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The Men They Couldn’t Hang

+ {Liberty Cage} + {Odgers & Simmonds} + {Swill & The Swaggerband}

From 1984 to 1991, London’s punk-folk elite The MEN THEY COULDN’T HANG were the poor man’s POGUES and, having stepped out of the shadows of busking around the Shepherds Bush area, it was a similarity that didn’t bother Messrs Phil “Swill” Odgers, his brother Jon (both from north of the border), Welshman Stefan Cush, Paul Simmonds and Shanne Hasler/Bradley; the latter coincidentally had plied her musical trade via The NIPPLE ERECTORS/NIPS, alongside a certain SHANE MacGOWAN.
TMTCH initially got together for an impromptu performance at the Alternative Country Festival in London, and though they never intended to become a professional outfit, their performance was so well received that promoters were queueing up to offer them concert dates; ELVIS COSTELLO was so impressed he signed them to his Imp roster. Though they were initially lumped in with the folk-punk scene, the band’s hard-edged thrash-bash appeal was always more politically motivated, tracing the lineage of historical protest and choosing a cover of Scottish folkie ERIC BOGLE’s anti-war anthem, `The Green Fields Of France’, as their debut single. One of their biggest fans was cult Radio One disc-jockey John Peel, whose audience polled the song at No.3 in his end of the year (1984) “Festive 50”.
The self-penned `Ironmasters’ (written by Simmonds) was even more frenetic and just as cutting, while the debut album, NIGHT OF A 1,000 CANDLES (1985) {*8} brought widespread acclaim, featuring as it did some fine reinterpretations of folk ballads as well as their own compositions. A final NICK LOWE-produced single for Imp later that year, `Greenback Dollar’ (a US hit many moons ago for The KINGSTON TRIO) preceded a major label deal with M.C.A.. The resulting album, HOW GREEN IS MY VALLEY (1986) {*6}, was a disappointment in comparison, the band’s material not translating well to big budget production values, although `Ghosts Of Cable Street’ and `Shirts Of Blue’ were of political and historical value. Though it made the Top 75, the album failed to achieve the crossover success that their new label were obviously hoping for and the band duly found themselves dropped.
Picking up where they left off with Magnet Records, the MTCH (Shanne was replaced by ex-U.K. SUBS/The FITS/CHAOTIC YOUTH bassist Ricky McGuire) eventually released the much improved WAITING FOR BONAPARTE (1988) {*8}, a record that just missed the UK Top 40 by a whisker. Featuring songs about the Napoleonic wars (`The Colours’ – which was banned by the BBC) and World War II (`The Crest’), the Men had lost none of their political bite. After being subjected to executive pressure for a name change, the band again parted company with the powers that be.
Subsequently finding a more sympathetic door at Silvertone Records (duly home to The Stone Roses), the MTCH with the addition of Nicky Muir issued SILVERTOWN (1989) {*7}, a record which found Simmonds at his most lyrically scathing and provided them with their only Top 40 entry of their career; three singles fared reasonably well: `Rain, Steam And Speed’, `A Place In The Sun’ and `A Map Of Morocco’.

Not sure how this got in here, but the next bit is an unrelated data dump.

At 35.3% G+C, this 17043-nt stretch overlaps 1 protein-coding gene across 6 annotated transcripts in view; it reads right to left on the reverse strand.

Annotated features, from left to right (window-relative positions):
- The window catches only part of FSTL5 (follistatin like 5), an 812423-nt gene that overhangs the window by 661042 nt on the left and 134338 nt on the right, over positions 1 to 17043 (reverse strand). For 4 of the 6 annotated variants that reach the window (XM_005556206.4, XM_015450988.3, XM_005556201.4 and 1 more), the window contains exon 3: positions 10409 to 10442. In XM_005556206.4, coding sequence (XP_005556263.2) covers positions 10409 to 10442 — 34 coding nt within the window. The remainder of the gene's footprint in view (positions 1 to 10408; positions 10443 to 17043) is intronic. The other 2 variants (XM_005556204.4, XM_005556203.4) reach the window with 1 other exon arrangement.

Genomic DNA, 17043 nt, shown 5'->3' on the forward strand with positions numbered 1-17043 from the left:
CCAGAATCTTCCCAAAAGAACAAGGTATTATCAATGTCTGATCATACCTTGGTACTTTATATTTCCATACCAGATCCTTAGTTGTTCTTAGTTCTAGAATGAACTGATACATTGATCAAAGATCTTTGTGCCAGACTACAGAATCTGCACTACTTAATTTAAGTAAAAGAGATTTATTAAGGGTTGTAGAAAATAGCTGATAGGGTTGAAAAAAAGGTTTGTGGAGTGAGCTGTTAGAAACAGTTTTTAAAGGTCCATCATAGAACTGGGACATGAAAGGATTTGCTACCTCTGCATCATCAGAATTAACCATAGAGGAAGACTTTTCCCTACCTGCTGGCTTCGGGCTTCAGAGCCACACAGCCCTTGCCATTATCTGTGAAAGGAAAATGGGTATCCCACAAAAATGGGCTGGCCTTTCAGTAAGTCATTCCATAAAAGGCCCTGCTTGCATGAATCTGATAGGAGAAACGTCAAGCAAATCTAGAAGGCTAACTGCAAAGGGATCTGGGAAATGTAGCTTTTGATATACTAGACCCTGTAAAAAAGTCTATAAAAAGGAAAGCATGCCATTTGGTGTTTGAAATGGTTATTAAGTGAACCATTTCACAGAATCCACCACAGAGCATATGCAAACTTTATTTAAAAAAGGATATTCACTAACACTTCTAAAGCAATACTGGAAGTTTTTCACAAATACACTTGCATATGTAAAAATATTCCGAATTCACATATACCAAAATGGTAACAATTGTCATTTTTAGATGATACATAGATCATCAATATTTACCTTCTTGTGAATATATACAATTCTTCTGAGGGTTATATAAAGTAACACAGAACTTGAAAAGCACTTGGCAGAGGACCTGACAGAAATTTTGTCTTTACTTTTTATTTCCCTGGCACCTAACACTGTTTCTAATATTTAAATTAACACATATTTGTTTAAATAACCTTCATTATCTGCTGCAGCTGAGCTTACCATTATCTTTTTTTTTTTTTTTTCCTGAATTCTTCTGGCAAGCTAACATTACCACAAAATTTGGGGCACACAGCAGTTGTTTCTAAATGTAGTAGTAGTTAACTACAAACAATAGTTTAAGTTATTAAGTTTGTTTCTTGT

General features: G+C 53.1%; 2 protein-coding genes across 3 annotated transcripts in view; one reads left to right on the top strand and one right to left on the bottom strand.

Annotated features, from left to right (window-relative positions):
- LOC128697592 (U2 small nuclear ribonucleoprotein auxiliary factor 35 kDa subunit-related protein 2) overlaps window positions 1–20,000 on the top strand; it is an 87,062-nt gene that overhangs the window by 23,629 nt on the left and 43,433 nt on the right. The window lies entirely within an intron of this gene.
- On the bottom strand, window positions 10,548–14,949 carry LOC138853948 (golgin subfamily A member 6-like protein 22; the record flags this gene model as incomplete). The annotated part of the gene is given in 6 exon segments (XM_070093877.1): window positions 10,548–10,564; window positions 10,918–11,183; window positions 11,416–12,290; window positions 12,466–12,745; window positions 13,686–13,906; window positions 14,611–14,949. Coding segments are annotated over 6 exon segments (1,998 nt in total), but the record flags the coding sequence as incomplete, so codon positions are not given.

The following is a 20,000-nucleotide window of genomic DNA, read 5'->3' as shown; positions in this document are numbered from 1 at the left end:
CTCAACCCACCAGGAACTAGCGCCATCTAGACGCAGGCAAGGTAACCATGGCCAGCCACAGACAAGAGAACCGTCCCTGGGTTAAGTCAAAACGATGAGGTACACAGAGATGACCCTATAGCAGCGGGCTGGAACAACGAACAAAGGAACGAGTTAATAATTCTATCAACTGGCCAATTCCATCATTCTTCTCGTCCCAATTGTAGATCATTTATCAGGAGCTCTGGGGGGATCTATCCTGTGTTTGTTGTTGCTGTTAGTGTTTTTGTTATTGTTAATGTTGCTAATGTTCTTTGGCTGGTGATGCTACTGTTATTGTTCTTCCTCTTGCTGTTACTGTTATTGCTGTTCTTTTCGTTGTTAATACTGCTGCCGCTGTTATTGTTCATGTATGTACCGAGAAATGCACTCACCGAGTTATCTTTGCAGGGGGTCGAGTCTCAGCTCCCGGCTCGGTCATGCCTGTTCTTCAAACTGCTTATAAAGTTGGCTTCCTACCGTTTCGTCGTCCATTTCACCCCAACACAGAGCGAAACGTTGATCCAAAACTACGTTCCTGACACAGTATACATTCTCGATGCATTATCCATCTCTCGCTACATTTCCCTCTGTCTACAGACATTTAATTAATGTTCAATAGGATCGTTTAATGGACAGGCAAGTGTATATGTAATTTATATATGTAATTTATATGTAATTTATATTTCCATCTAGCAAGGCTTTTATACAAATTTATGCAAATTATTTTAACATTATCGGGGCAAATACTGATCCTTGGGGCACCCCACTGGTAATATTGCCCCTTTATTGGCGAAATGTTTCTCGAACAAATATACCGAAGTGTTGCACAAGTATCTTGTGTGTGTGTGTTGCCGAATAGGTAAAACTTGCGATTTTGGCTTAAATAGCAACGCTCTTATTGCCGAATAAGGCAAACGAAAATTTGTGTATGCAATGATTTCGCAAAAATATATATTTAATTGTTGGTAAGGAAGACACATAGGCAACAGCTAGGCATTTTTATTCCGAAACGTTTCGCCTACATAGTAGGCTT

Shortly after the release of 1990’s THE DOMINO CLUB {*5}, the band called it a day; concert set, ALIVE, ALIVE-O (1991) {*6} was a document of their final night at London’s Town and Country Club and testament to the onstage intensity of these musical vagabonds. The LIBERTY CAGE (aka Simmonds, Phil Odgers, plus Dave Kent and Neil Simmonds) got together in the studio for SLEEP OF THE JUST (1994) {*5}, an album that went unnoticed outside the indie-folk world.
Surprisingly (or not as it turned out), The MEN THEY COULDN’T HANG came back to haunt the scene late in ’96, courtesy of an EP on Demon Records: `The Eye’. This was tracked by a full-length album, NEVER BORN TO FOLLOW (1996) {*6} – featuring the Goffin-King/BYRDS cut – and the SIX PACK mini-set (1997) {*5}, although during this spell their profile remained low. As retirement looked ominous, Phil and Paul tried desperately to recreate something of their past by issuing the BABY FISHLIPS CD (2002) {*5}, fans-only recognising its pseudonymous disguise when originally delivered a few years earlier as Preacher Jethro Brimstone & The Watermelon Kid. A fresh impetus reunited the MEN for comeback set, THE CHERRY RED JUKEBOX (2003) {*6}, although its misleading title just might’ve suggested it was a “greatest hits”, not by themselves, but a certain indie imprint.
Further moonlight shifts with his own act The Swaggerband (which featured Jon and Ricky) and some group demo collections, convinced Simmonds, Odgers and the band to reunite in 2004, a live set SMUGGLERS AND BOUNTY HUNTERS (2005) {*6} convinced them to keep on keeping on.
With the help of folk star and Irregular label boss ROBB JOHNSON, The MEN THEY COULDN’T HANG pitched up again with their umpteenth set, DEVIL ON THE WIND (2009) {*7} – featuring a classic opening track; celebrations were rife at their 25th Anniversary knees up. Shaping up after `The Night Ferry’ EP, the band marched on in 2014 with the well-received THE DEFIANT {*7}. Biting social commentary championing the blue collar worker, tracks like `Scavengers’, `Raising Hell’ and `Turquoise Bracelet Bay’ would have passionate fans aiming fists to the air.
In their time, TMTCH have covered several songs, including `Donald Where’s Your Troosers?’ (a hit for Andy Stewart), `Rawhide’ (LINK WRAY), `Man In The Corner Shop’ (PAUL WELLER), `Gudbuy t’ Jane’ (SLADE) and `Harvest Moon’ (NEIL YOUNG).
© MC Strong 1994-2011/GRD-GFD2 // rev-up MCS Aug2015

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